Background: We systematically reviewed the literature to determine the influence of sex hormones on facial emotion processing FEP in healthy women at different phases of life. Results: Despite the limited number of studies in some categories and the existence of inconsistencies in the results of interest, the findings of the review suggest that FEP may be enhanced during the follicular phase. Studies with women taking oral contraceptives showed reduced recognition accuracy and decreased responsiveness of different brain structures during FEP tasks. Studies with pregnant women and women in the postpartum showed that hormonal changes are associated with alterations in FEP and in brain functioning that could indicate the existence of a hypervigilant state in new and future mothers. Exogenous administration of testosterone enhanced the recognition of threatening facial expressions and the activation of brain structures involved in the processing of emotional stimuli.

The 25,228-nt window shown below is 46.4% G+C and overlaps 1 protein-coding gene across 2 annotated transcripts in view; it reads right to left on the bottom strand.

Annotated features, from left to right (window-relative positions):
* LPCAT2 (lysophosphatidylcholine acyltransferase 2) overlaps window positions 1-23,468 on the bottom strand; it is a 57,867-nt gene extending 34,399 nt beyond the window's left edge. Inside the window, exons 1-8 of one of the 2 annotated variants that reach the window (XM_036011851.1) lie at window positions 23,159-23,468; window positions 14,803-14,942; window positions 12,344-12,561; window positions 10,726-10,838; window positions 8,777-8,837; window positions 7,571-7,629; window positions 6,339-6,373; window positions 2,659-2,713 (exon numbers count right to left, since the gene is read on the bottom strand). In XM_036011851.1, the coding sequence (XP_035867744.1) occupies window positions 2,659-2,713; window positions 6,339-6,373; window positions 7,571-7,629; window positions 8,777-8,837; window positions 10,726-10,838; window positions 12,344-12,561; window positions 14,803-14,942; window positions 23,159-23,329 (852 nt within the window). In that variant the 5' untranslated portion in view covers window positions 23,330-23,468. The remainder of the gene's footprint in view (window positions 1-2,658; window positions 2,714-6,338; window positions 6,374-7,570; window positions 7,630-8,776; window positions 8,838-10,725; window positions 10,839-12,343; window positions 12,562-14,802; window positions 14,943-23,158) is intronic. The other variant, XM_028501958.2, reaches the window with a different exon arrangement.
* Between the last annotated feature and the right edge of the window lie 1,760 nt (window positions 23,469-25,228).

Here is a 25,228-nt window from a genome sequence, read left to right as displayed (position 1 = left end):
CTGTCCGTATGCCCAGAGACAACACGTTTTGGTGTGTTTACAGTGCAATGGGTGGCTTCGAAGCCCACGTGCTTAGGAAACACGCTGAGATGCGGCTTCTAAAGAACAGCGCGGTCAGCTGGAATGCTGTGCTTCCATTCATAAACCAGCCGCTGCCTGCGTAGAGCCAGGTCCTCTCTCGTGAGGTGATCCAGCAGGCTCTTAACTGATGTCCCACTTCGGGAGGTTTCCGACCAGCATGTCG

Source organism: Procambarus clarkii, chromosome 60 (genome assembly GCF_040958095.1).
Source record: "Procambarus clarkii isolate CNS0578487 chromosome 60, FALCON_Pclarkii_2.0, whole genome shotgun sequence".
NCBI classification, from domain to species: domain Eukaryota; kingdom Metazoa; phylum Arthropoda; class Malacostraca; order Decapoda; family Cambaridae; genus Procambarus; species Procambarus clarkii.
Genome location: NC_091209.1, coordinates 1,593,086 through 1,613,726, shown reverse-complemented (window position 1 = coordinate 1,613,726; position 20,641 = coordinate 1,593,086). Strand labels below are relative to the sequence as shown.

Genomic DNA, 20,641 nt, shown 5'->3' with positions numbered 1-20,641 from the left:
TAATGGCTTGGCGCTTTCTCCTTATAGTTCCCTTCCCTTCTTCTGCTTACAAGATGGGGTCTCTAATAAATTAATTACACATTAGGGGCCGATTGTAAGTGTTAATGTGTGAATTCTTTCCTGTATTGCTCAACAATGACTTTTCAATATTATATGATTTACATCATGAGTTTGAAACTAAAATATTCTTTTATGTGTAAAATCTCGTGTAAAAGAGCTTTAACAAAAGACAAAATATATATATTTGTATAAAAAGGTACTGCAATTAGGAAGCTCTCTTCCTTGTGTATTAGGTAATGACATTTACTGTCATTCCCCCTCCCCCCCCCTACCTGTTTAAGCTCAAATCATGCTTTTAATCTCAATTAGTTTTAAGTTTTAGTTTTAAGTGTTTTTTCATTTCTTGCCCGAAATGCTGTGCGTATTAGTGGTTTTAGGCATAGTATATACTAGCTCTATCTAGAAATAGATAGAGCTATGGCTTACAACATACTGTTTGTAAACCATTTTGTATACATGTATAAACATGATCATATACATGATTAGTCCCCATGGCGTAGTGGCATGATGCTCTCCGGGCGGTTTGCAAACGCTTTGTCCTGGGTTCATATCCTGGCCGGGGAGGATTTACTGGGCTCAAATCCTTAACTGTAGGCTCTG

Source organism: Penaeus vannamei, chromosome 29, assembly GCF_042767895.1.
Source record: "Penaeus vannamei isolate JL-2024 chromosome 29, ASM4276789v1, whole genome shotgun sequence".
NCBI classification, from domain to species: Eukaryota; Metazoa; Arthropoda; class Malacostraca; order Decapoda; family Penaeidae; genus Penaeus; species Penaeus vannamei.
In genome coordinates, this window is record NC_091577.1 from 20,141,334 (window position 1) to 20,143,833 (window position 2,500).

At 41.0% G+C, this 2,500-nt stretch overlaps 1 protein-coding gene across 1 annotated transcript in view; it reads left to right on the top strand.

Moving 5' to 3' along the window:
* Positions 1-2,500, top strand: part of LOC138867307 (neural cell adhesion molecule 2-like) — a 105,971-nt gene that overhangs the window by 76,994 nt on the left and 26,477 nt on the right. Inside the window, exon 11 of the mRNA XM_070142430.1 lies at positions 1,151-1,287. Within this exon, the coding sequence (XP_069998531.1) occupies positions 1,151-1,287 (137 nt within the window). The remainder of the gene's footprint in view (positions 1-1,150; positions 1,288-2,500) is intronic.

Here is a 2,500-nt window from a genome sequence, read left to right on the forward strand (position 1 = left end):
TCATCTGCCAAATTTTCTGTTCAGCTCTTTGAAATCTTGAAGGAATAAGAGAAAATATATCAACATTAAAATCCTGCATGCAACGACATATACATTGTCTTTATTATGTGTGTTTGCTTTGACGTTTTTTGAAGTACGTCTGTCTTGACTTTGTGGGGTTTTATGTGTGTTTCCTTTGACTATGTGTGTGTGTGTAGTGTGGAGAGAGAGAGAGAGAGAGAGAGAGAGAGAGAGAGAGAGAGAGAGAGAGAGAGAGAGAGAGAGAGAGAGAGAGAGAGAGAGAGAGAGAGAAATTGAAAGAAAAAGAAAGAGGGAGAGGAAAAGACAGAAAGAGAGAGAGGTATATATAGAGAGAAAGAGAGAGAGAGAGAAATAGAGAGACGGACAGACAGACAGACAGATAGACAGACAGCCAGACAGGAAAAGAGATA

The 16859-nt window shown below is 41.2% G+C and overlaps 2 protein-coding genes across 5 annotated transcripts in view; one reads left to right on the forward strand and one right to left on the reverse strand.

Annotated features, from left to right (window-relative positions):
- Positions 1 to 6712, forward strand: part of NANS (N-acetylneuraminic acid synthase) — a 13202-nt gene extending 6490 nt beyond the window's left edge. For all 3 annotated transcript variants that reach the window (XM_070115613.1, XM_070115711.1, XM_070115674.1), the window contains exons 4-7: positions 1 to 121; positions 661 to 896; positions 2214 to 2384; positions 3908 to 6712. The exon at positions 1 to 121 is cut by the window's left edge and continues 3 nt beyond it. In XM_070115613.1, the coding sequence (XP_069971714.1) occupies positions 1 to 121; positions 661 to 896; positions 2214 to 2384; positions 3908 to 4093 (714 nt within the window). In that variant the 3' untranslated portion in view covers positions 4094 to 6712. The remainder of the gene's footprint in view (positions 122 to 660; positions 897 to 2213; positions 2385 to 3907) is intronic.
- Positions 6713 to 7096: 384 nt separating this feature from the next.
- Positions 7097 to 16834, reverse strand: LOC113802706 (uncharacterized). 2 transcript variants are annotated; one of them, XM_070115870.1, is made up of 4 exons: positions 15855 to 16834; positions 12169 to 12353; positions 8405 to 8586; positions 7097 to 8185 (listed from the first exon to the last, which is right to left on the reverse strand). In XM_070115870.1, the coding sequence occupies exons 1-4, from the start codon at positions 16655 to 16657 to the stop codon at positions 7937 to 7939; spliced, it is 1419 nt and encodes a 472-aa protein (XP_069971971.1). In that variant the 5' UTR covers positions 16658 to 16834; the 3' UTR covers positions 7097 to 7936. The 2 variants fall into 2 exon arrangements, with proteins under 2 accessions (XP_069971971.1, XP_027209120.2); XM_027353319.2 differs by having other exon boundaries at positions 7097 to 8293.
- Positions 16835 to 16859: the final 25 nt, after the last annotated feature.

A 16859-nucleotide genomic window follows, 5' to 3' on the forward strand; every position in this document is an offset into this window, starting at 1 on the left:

Sex Hormones and Processing of Facial Expressions of Emotion: A Systematic Literature Review
A large-scale analysis of sex differences in facial expressions
Try out PMC Labs and tell us what you think. Learn More. There has been much research on sex differences in the ability to recognise facial expressions of emotions, with results generally showing a female advantage in reading emotional expressions from the face. Therefore, little is known about how expression intensity and dynamic stimuli might affect the commonly reported female advantage in facial emotion recognition.
There exists a stereotype that women are more expressive than men; however, research has almost exclusively focused on a single facial behavior, smiling. A large-scale study examines whether women are consistently more expressive than men or whether the effects are dependent on the emotion expressed. Studies of gender differences in expressivity have been somewhat restricted to data collected in lab settings or which required labor-intensive manual coding. In the present study, we analyze gender differences in facial behaviors as over 2, viewers watch a set of video advertisements in their home environments. Using a new automated facial coding technology we coded facial activity.
Negative social evaluations represent social threats and elicit negative emotions such as anger or fear. Positive social evaluations, by contrast, may increase self-esteem and generate positive emotions such as happiness and pride. Gender differences are likely to shape both the perception and expression of positive and negative social evaluations.